Two of the most exciting things in the world - load testing and the US census – recently came together to provide us with an interesting case study in launch preparation. I’m talking of course about the new (and free) website on the 1940 census that crumbled under huge traffic last week.
The story is interesting on a number of fronts (particularly, how it was paid for), but for the sake of this blog, I want to stay focused on the load requirements put in place prior to the site’s launch. It’s something we see here at uTest quite frequently: companies simulate what they consider to be an absurd amount of traffic, only to have that figure exceeded after launching. Not the worst problem to have, but a problem nevertheless. This can be caused by a huge media pickup or, as was the case with Inflection, becoming a trending topic on Twitter.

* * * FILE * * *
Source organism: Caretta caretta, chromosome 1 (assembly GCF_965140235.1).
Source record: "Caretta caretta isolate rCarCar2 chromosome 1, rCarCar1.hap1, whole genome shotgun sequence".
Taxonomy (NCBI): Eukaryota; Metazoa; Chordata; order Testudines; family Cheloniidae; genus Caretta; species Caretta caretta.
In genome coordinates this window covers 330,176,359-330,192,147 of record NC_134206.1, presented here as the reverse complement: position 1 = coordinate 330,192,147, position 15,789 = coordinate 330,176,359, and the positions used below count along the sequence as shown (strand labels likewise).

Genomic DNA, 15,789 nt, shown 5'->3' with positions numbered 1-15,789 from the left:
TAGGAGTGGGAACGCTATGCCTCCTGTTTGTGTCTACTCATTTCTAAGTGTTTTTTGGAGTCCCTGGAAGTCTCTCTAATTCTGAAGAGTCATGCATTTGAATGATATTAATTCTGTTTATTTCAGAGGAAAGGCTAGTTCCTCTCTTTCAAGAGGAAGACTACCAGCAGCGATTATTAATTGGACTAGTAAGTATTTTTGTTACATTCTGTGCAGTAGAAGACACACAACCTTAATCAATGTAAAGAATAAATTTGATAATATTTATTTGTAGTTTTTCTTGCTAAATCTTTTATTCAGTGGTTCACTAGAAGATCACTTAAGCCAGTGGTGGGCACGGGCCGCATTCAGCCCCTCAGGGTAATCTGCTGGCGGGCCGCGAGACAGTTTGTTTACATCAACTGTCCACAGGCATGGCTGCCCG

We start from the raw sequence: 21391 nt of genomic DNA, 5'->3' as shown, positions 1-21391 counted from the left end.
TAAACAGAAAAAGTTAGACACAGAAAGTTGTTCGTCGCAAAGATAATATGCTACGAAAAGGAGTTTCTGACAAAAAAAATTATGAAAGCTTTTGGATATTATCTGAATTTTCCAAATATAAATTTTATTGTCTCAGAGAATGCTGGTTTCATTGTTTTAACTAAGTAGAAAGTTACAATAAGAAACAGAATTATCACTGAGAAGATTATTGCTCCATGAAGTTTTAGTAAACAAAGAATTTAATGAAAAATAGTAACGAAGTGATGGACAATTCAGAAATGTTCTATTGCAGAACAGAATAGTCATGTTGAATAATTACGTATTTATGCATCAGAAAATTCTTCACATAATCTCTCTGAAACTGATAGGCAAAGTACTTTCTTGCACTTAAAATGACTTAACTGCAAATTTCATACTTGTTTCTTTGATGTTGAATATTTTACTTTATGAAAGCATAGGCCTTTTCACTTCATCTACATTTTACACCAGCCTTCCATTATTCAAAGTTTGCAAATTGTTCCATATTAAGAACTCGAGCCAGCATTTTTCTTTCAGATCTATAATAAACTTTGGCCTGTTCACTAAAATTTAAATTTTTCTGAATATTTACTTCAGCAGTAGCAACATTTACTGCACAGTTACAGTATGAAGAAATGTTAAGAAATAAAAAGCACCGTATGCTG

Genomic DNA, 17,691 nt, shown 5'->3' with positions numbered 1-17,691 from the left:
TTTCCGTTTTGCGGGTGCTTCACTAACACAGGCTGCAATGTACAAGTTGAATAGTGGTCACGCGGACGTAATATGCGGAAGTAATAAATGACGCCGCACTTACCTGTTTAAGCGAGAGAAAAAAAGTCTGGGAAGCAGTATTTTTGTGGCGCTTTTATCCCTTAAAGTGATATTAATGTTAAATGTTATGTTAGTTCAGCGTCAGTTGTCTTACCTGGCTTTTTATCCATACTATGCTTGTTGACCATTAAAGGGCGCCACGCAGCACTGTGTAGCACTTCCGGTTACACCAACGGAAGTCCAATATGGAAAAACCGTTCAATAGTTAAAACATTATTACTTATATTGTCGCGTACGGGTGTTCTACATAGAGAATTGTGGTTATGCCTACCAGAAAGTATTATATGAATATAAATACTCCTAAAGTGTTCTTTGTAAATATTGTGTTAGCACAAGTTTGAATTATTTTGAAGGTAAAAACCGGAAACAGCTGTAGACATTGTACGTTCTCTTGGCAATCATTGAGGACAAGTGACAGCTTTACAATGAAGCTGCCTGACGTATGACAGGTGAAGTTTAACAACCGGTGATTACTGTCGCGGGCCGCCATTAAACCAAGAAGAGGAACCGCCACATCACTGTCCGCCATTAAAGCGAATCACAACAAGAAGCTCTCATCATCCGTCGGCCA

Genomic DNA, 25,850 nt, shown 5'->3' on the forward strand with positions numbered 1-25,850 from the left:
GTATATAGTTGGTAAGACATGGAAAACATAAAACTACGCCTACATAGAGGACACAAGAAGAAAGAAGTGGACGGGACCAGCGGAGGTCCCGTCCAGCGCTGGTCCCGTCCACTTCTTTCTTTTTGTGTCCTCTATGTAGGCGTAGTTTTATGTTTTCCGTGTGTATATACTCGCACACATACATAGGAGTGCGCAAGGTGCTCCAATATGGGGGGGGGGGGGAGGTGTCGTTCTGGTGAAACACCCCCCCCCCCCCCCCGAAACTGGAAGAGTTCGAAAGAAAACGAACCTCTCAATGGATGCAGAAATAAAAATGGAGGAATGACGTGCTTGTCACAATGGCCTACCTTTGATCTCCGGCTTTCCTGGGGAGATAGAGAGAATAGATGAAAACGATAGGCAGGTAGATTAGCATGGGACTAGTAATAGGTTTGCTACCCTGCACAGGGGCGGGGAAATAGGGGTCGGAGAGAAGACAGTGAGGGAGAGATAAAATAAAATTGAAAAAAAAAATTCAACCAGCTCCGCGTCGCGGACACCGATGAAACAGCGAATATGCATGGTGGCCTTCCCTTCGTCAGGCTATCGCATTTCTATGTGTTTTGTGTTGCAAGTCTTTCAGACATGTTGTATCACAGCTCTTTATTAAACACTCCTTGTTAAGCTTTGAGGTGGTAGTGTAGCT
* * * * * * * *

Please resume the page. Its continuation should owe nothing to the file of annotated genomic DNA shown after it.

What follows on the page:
So how well prepared were the operators of the site? Here were the contractual requirements in terms of load testing, according to msn.com:
- “When browsing from one image to another, each image should be presented to the user in 3 seconds or less.”
- “When moving from the standard rendered image to each zoom level (e.g. zoom 1x, 2x, 3x), the reformatted image should be rendered in 2 seconds or less.”
- “Support up to 10 million hits per day while providing response times of less than three seconds for keyword searches of the descriptive metadata.”
- “Support up to 25,000 concurrent users.”
And how far off were they? Inflection’s general manager was quoted as saying, “We were expecting a flood, but we got a tsunami.” Here were the hard numbers: